Table of Contents
ISRN Zoology
Volume 2012 (2012), Article ID 120250, 5 pages
Research Article

Amount of Plant Foods Eaten and Sexual Differences in Feeding among Wild Chimpanzees (Pan troglodytes) of Kanyawara Community

Department of Biological Sciences, Makerere University, P.O. Box 7062, Kampala, Uganda

Received 20 April 2012; Accepted 10 June 2012

Academic Editors: S. P. Henzi, S. P. Lambeth, D. Park, and A. Ramirez-Bautista

Copyright © 2012 Moses Chemurot et al. This is an open access article distributed under the Creative Commons Attribution License, which permits unrestricted use, distribution, and reproduction in any medium, provided the original work is properly cited.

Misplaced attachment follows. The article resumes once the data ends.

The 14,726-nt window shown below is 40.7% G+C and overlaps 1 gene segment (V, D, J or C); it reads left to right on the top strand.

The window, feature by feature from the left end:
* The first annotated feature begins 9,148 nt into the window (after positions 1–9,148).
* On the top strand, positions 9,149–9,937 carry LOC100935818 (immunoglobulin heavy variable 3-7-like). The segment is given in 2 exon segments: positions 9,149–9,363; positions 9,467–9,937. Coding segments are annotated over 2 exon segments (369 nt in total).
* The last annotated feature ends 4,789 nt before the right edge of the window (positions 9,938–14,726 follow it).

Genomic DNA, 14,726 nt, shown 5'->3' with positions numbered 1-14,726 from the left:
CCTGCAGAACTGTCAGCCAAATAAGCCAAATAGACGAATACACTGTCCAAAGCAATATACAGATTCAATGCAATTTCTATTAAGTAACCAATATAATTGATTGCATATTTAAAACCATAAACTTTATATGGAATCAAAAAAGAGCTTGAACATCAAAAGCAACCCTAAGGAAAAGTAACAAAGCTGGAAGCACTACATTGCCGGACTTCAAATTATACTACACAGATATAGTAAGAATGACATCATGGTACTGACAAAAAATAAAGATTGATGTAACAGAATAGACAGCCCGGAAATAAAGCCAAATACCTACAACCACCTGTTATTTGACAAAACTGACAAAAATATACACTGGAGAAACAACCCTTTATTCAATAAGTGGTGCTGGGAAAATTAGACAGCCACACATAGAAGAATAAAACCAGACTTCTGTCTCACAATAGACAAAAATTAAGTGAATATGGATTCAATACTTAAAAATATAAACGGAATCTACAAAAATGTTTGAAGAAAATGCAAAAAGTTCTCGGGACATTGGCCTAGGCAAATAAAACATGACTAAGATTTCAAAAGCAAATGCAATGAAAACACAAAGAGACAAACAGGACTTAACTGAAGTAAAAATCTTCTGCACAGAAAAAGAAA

The amount of plant foods eaten and sexual differences in food intake among chimpanzees in Kibale Forest was investigated between July 2007 and January 2008. Continuous focal animal sampling was used to collect data on the diet, number, and duration of feeding bouts of 18 individuals of the Kanyawara chimpanzee community. Chimpanzees utilized 42 plant species for fruits, leaves, and piths. Among plant parts eaten, fruits contributed the greatest percentage of fresh weight (18) in the diets compared to leaves (5.1) and piths (3.6). The duration of feeding bouts varied, ranging from 1.5 to 45.8 minutes. When Mimusops bagshawei fruits were eaten, the numbers of feeding bouts per chimpanzee per day were high compared to when they were not. While our study agrees with previous studies that females spend more time feeding per day, it shows that the long feeding time among females does not translate to increased food weight. We suggest that the social role of females in taking care of the young and their attention being taken up by this role while feeding and fears associated with male presence is the reason for long feeding time among females.